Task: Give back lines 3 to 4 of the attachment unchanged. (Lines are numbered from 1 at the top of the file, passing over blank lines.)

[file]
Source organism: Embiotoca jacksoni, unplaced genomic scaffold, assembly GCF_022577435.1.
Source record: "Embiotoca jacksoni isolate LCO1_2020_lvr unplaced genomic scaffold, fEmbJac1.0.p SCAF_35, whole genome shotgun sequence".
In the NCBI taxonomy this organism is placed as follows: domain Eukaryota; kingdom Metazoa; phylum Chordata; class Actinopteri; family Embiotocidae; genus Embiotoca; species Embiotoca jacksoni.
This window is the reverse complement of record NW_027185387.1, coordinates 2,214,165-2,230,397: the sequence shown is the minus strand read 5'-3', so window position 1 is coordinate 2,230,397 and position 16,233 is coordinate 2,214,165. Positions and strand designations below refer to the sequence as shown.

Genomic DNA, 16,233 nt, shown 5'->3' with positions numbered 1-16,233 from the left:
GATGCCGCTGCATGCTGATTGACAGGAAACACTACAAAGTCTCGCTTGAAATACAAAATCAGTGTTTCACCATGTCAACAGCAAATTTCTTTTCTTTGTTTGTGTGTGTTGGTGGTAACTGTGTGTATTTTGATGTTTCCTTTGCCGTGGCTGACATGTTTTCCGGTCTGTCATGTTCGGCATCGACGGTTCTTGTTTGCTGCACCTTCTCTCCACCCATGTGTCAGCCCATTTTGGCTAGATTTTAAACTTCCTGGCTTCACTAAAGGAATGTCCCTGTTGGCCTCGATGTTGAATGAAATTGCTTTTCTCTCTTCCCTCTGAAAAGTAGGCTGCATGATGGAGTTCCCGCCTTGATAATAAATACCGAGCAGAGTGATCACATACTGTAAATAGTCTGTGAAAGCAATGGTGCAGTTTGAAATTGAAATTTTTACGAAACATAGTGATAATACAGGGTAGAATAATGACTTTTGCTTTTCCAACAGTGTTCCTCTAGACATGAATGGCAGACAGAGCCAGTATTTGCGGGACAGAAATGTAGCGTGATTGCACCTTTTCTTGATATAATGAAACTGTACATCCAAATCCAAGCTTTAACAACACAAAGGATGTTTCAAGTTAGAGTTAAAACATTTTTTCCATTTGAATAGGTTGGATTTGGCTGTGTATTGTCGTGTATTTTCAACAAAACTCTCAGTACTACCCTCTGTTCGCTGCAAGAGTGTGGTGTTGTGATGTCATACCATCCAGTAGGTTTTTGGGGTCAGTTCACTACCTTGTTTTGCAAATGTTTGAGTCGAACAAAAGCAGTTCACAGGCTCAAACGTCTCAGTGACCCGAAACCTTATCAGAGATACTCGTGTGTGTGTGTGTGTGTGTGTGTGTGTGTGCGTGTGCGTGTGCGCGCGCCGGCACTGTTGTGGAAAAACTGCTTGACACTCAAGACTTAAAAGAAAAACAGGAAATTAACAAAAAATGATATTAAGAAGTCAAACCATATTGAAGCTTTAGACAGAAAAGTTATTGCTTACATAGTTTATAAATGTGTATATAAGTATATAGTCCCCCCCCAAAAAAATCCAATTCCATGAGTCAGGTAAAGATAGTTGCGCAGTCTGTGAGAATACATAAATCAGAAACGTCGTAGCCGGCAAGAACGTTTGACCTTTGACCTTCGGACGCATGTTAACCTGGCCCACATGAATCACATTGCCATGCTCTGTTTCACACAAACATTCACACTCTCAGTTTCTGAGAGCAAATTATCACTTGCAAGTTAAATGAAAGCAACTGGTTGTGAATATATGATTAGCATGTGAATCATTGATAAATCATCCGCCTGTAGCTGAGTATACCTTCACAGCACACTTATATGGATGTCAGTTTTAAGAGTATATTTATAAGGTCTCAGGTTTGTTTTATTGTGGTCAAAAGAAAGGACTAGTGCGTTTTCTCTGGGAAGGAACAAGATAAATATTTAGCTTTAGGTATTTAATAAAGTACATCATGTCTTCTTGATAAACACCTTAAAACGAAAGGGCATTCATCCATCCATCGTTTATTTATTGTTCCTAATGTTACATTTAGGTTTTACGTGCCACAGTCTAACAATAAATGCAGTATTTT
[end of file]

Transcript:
In the NCBI taxonomy this organism is placed as follows: domain Eukaryota; kingdom Metazoa; phylum Chordata; class Actinopteri; family Embiotocidae; genus Embiotoca; species Embiotoca jacksoni.
This window is the reverse complement of record NW_027185387.1, coordinates 2,214,165-2,230,397: the sequence shown is the minus strand read 5'-3', so window position 1 is coordinate 2,230,397 and position 16,233 is coordinate 2,214,165. Positions and strand designations below refer to the sequence as shown.